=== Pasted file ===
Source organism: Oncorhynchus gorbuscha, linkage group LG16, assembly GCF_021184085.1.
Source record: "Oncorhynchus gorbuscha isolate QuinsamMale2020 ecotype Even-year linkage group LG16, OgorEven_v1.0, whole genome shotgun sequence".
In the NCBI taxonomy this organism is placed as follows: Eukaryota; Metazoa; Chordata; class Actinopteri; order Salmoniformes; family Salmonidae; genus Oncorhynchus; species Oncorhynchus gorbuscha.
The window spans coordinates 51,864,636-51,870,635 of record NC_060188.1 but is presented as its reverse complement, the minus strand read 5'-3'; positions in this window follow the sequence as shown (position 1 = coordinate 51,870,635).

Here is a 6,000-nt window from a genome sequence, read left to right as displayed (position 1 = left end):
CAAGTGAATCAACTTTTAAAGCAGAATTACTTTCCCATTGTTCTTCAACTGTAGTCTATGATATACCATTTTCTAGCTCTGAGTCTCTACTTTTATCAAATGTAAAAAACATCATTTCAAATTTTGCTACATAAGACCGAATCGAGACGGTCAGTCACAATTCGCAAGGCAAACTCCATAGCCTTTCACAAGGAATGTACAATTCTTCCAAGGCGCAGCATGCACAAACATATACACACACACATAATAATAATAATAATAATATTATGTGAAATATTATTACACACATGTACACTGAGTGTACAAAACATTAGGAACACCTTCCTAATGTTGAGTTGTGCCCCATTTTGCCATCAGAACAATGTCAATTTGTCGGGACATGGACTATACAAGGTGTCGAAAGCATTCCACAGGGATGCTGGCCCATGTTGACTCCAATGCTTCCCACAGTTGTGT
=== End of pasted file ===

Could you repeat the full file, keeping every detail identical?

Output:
Source organism: Oncorhynchus gorbuscha, linkage group LG16, assembly GCF_021184085.1.
Source record: "Oncorhynchus gorbuscha isolate QuinsamMale2020 ecotype Even-year linkage group LG16, OgorEven_v1.0, whole genome shotgun sequence".
In the NCBI taxonomy this organism is placed as follows: Eukaryota; Metazoa; Chordata; class Actinopteri; order Salmoniformes; family Salmonidae; genus Oncorhynchus; species Oncorhynchus gorbuscha.
The window spans coordinates 51,864,636-51,870,635 of record NC_060188.1 but is presented as its reverse complement, the minus strand read 5'-3'; positions in this window follow the sequence as shown (position 1 = coordinate 51,870,635).

Here is a 6,000-nt window from a genome sequence, read left to right as displayed (position 1 = left end):
CAAGTGAATCAACTTTTAAAGCAGAATTACTTTCCCATTGTTCTTCAACTGTAGTCTATGATATACCATTTTCTAGCTCTGAGTCTCTACTTTTATCAAATGTAAAAAACATCATTTCAAATTTTGCTACATAAGACCGAATCGAGACGGTCAGTCACAATTCGCAAGGCAAACTCCATAGCCTTTCACAAGGAATGTACAATTCTTCCAAGGCGCAGCATGCACAAACATATACACACACACATAATAATAATAATAATAATATTATGTGAAATATTATTACACACATGTACACTGAGTGTACAAAACATTAGGAACACCTTCCTAATGTTGAGTTGTGCCCCATTTTGCCATCAGAACAATGTCAATTTGTCGGGACATGGACTATACAAGGTGTCGAAAGCATTCCACAGGGATGCTGGCCCATGTTGACTCCAATGCTTCCCACAGTTGTGT